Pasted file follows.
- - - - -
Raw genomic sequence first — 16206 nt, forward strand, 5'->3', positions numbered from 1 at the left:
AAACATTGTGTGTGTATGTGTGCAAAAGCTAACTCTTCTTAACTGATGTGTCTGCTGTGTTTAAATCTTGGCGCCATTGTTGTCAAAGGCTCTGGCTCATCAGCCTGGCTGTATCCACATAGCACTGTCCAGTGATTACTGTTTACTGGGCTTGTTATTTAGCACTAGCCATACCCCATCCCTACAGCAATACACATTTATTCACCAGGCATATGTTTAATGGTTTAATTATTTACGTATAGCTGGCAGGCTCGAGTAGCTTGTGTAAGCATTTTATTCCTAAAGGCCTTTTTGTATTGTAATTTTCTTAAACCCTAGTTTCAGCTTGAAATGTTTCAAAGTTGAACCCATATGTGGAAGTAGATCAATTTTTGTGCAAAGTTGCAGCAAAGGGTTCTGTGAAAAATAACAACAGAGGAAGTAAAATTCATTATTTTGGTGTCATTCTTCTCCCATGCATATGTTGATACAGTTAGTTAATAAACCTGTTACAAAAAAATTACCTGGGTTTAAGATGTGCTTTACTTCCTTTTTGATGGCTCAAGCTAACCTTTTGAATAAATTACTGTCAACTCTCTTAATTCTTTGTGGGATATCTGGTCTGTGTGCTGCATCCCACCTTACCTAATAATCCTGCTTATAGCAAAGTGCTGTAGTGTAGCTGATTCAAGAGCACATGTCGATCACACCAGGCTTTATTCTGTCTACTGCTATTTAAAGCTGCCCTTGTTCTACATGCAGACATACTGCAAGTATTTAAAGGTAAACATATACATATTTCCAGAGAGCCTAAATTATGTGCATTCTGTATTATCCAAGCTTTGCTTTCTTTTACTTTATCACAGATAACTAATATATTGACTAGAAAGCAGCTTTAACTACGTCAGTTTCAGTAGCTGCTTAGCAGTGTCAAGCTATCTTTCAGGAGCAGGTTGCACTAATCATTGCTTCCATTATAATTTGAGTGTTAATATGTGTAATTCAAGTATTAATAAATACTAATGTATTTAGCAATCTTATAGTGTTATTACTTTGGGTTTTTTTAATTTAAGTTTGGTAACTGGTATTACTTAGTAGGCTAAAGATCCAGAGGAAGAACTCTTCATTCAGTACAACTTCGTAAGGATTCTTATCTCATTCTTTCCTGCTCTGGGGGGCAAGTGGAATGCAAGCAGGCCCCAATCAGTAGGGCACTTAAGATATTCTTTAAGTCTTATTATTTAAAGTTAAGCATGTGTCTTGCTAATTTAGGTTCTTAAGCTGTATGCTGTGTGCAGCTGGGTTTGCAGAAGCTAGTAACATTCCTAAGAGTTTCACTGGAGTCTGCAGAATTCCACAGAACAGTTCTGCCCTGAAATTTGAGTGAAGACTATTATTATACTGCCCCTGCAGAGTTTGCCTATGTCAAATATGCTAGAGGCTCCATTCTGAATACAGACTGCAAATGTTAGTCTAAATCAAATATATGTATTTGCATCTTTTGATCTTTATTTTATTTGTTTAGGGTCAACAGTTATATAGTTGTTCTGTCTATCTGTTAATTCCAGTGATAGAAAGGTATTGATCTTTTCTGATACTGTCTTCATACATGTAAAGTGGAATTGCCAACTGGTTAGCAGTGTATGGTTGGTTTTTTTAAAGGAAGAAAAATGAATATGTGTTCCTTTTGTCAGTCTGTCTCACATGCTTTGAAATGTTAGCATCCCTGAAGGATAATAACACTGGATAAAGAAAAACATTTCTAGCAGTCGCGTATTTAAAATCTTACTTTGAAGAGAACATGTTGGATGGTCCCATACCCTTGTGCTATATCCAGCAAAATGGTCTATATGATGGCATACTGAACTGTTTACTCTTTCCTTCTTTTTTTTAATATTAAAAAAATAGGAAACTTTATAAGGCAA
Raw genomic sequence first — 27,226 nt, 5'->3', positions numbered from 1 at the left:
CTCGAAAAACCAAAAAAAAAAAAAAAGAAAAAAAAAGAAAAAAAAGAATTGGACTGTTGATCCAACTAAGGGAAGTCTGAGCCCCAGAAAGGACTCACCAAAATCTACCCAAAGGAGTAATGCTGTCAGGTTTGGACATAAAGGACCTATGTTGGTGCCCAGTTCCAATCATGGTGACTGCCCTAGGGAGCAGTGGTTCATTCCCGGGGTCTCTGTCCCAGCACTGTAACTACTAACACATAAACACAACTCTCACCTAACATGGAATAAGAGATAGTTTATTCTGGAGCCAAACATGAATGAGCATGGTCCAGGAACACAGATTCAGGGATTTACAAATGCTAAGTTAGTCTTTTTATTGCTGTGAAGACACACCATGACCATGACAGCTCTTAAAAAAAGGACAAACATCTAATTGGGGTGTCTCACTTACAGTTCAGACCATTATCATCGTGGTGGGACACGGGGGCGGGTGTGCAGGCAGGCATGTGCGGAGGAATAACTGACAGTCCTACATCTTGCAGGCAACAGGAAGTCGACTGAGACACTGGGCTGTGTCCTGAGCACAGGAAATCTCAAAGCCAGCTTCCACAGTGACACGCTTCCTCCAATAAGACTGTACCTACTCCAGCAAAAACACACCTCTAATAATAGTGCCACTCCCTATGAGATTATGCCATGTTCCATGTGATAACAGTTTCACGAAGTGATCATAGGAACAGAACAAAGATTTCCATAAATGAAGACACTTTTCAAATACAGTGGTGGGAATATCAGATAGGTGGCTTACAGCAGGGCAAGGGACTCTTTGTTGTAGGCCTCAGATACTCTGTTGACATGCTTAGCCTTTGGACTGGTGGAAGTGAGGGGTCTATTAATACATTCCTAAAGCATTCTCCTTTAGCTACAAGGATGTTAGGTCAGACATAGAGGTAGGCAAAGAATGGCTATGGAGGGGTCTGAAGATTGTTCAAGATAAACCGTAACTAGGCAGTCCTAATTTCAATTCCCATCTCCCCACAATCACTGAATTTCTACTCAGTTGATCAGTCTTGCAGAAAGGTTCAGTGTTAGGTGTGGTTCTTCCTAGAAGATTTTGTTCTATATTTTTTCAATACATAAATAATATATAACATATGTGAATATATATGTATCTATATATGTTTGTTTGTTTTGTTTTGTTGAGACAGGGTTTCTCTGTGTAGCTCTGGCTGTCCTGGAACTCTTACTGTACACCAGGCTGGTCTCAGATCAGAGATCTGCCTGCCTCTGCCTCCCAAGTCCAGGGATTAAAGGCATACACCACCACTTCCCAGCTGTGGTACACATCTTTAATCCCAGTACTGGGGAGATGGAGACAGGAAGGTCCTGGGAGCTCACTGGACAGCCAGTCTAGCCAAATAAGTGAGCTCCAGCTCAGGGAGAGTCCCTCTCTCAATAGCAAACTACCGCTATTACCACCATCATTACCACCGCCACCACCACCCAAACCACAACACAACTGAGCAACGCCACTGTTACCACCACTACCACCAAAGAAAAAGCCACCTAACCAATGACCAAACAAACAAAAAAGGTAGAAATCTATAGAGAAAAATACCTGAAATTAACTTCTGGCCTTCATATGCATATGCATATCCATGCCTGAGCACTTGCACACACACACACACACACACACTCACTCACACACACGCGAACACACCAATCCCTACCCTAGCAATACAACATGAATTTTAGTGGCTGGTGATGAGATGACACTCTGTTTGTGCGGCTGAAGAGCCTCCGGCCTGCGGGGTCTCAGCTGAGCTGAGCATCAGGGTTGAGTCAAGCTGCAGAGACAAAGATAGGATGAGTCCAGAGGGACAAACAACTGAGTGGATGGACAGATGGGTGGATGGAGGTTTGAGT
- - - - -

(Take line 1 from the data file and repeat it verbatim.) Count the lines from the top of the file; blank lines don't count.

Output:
Raw genomic sequence first — 16206 nt, forward strand, 5'->3', positions numbered from 1 at the left: